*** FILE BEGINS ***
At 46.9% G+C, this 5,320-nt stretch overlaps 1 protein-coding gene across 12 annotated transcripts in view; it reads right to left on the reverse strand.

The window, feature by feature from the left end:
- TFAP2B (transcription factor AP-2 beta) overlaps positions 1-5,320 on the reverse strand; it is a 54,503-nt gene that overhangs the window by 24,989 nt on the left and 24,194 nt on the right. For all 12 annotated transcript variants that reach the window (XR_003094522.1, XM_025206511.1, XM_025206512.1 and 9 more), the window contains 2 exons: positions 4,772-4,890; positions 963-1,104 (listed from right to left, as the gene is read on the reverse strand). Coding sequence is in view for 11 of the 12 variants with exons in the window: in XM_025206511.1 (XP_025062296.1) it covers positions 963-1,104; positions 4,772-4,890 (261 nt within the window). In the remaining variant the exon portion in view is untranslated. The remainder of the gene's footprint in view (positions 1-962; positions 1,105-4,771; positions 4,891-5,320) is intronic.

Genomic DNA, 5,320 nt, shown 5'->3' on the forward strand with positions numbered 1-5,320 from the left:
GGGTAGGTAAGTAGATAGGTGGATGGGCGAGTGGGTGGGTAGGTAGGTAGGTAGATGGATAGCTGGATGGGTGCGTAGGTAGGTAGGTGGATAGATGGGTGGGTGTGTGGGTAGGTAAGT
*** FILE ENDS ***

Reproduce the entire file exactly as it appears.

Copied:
At 46.9% G+C, this 5,320-nt stretch overlaps 1 protein-coding gene across 12 annotated transcripts in view; it reads right to left on the reverse strand.

The window, feature by feature from the left end:
- TFAP2B (transcription factor AP-2 beta) overlaps positions 1-5,320 on the reverse strand; it is a 54,503-nt gene that overhangs the window by 24,989 nt on the left and 24,194 nt on the right. For all 12 annotated transcript variants that reach the window (XR_003094522.1, XM_025206511.1, XM_025206512.1 and 9 more), the window contains 2 exons: positions 4,772-4,890; positions 963-1,104 (listed from right to left, as the gene is read on the reverse strand). Coding sequence is in view for 11 of the 12 variants with exons in the window: in XM_025206511.1 (XP_025062296.1) it covers positions 963-1,104; positions 4,772-4,890 (261 nt within the window). In the remaining variant the exon portion in view is untranslated. The remainder of the gene's footprint in view (positions 1-962; positions 1,105-4,771; positions 4,891-5,320) is intronic.

Genomic DNA, 5,320 nt, shown 5'->3' on the forward strand with positions numbered 1-5,320 from the left:
GGGTAGGTAAGTAGATAGGTGGATGGGCGAGTGGGTGGGTAGGTAGGTAGGTAGATGGATAGCTGGATGGGTGCGTAGGTAGGTAGGTGGATAGATGGGTGGGTGTGTGGGTAGGTAAGT